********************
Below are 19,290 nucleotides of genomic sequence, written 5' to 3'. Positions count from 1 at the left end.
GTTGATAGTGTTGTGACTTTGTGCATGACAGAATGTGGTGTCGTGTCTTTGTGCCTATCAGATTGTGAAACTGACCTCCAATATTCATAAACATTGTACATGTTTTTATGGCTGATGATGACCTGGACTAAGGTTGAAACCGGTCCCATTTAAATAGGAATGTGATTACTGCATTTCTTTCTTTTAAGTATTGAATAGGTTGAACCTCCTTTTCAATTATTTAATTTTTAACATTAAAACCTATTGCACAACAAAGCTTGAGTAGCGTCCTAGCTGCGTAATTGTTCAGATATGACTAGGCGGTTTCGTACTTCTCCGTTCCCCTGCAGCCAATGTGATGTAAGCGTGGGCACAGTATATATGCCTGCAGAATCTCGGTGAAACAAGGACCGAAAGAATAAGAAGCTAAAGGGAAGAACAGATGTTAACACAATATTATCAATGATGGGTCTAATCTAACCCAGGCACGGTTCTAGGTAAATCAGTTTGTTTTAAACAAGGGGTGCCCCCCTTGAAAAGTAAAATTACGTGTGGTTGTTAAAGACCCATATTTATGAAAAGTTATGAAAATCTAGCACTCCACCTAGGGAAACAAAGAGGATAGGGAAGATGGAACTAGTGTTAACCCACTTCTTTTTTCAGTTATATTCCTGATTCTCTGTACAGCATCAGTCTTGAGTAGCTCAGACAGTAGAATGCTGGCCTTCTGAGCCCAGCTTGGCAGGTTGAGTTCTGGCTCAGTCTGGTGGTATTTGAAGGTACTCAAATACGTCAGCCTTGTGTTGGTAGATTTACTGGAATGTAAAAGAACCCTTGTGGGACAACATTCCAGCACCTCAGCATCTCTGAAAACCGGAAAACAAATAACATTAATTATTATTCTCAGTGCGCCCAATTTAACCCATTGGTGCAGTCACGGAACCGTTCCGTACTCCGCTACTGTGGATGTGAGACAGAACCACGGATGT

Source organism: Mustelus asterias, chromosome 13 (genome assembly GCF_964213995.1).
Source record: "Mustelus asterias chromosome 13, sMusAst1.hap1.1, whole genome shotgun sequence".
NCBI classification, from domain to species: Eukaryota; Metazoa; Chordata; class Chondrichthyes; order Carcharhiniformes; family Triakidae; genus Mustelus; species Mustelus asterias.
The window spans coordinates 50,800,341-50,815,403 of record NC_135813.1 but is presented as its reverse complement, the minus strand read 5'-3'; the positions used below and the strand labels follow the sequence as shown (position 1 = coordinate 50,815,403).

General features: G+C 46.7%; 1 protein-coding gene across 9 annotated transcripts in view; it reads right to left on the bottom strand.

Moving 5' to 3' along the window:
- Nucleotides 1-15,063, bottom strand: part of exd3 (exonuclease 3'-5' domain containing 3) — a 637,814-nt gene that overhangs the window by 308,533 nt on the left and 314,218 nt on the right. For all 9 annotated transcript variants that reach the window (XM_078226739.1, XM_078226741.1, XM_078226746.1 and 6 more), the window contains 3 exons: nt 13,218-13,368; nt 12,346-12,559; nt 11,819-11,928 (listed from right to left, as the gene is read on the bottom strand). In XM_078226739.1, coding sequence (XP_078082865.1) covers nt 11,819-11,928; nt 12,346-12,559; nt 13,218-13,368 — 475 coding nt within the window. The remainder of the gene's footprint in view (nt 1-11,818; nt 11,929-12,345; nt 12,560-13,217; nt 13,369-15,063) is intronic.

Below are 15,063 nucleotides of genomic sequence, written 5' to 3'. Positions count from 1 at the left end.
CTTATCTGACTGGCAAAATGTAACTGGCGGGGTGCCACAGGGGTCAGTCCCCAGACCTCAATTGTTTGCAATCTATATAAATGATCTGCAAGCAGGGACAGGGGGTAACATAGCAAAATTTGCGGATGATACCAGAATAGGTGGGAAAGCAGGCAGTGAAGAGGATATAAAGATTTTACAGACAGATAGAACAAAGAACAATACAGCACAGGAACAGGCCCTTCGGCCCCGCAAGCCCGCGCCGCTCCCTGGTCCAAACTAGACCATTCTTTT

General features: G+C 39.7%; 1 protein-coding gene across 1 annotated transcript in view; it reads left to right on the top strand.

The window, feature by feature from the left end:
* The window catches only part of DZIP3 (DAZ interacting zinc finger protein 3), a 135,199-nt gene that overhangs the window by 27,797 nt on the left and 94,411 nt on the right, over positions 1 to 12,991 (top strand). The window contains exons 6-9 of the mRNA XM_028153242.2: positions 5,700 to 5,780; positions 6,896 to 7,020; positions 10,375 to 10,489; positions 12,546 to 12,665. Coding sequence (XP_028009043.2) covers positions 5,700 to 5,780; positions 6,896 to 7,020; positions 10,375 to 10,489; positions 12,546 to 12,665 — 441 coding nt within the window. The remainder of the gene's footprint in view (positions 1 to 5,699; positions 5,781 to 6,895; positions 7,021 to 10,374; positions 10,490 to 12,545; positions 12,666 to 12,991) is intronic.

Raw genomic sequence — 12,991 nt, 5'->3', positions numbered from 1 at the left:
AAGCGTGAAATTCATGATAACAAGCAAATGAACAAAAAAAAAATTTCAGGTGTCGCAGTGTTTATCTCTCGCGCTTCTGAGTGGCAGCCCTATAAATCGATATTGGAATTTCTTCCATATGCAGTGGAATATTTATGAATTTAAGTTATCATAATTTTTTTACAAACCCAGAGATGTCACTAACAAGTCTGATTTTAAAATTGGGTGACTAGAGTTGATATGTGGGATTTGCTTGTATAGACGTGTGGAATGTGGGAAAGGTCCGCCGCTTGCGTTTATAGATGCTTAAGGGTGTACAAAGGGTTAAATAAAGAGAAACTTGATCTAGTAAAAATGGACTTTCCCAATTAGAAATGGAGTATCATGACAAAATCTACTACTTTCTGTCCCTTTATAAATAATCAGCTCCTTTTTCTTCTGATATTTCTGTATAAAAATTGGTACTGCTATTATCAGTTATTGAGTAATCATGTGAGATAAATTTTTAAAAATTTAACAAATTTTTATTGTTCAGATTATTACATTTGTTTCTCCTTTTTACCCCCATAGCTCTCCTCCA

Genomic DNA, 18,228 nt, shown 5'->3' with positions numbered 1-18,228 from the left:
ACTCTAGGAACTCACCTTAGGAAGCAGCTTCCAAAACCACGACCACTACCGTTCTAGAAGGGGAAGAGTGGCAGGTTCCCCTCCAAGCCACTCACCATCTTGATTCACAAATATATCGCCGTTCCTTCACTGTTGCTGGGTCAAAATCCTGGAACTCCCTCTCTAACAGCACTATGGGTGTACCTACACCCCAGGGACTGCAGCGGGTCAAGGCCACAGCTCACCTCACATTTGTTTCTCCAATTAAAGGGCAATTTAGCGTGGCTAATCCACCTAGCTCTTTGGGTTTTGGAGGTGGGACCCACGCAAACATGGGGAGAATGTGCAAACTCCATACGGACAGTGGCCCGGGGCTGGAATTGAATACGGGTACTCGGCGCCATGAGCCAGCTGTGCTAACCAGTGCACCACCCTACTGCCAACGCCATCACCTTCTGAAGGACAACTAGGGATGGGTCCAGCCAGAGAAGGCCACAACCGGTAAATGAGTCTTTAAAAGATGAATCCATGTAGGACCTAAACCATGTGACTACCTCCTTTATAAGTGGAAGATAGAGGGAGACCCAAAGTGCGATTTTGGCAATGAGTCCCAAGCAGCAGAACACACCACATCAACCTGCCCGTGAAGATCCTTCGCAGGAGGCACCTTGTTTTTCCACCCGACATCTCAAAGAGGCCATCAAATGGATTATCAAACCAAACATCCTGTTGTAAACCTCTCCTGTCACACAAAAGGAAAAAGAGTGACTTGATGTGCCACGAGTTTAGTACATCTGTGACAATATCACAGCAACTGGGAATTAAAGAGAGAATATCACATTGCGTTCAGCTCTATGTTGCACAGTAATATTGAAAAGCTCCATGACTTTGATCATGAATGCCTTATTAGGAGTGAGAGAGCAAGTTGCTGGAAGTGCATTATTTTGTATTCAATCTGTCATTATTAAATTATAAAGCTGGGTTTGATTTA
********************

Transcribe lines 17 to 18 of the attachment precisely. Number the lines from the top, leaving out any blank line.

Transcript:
Genomic DNA, 18,228 nt, shown 5'->3' with positions numbered 1-18,228 from the left:
ACTCTAGGAACTCACCTTAGGAAGCAGCTTCCAAAACCACGACCACTACCGTTCTAGAAGGGGAAGAGTGGCAGGTTCCCCTCCAAGCCACTCACCATCTTGATTCACAAATATATCGCCGTTCCTTCACTGTTGCTGGGTCAAAATCCTGGAACTCCCTCTCTAACAGCACTATGGGTGTACCTACACCCCAGGGACTGCAGCGGGTCAAGGCCACAGCTCACCTCACATTTGTTTCTCCAATTAAAGGGCAATTTAGCGTGGCTAATCCACCTAGCTCTTTGGGTTTTGGAGGTGGGACCCACGCAAACATGGGGAGAATGTGCAAACTCCATACGGACAGTGGCCCGGGGCTGGAATTGAATACGGGTACTCGGCGCCATGAGCCAGCTGTGCTAACCAGTGCACCACCCTACTGCCAACGCCATCACCTTCTGAAGGACAACTAGGGATGGGTCCAGCCAGAGAAGGCCACAACCGGTAAATGAGTCTTTAAAAGATGAATCCATGTAGGACCTAAACCATGTGACTACCTCCTTTATAAGTGGAAGATAGAGGGAGACCCAAAGTGCGATTTTGGCAATGAGTCCCAAGCAGCAGAACACACCACATCAACCTGCCCGTGAAGATCCTTCGCAGGAGGCACCTTGTTTTTCCACCCGACATCTCAAAGAGGCCATCAAATGGATTATCAAACCAAACATCCTGTTGTAAACCTCTCCTGTCACACAAAAGGAAAAAGAGTGACTTGATGTGCCACGAGTTTAGTACATCTGTGACAATATCACAGCAACTGGGAATTAAAGAGAGAATATCACATTGCGTTCAGCTCTATGTTGCACAGTAATATTGAAAAGCTCCATGACTTTGATCATGAATGCCTTATTAGGAGTGAGAGAGCAAGTTGCTGGAAGTGCATTATTTTGTATTCAATCTGTCATTATTAAATTATAAAGCTGGGTTTGATTTA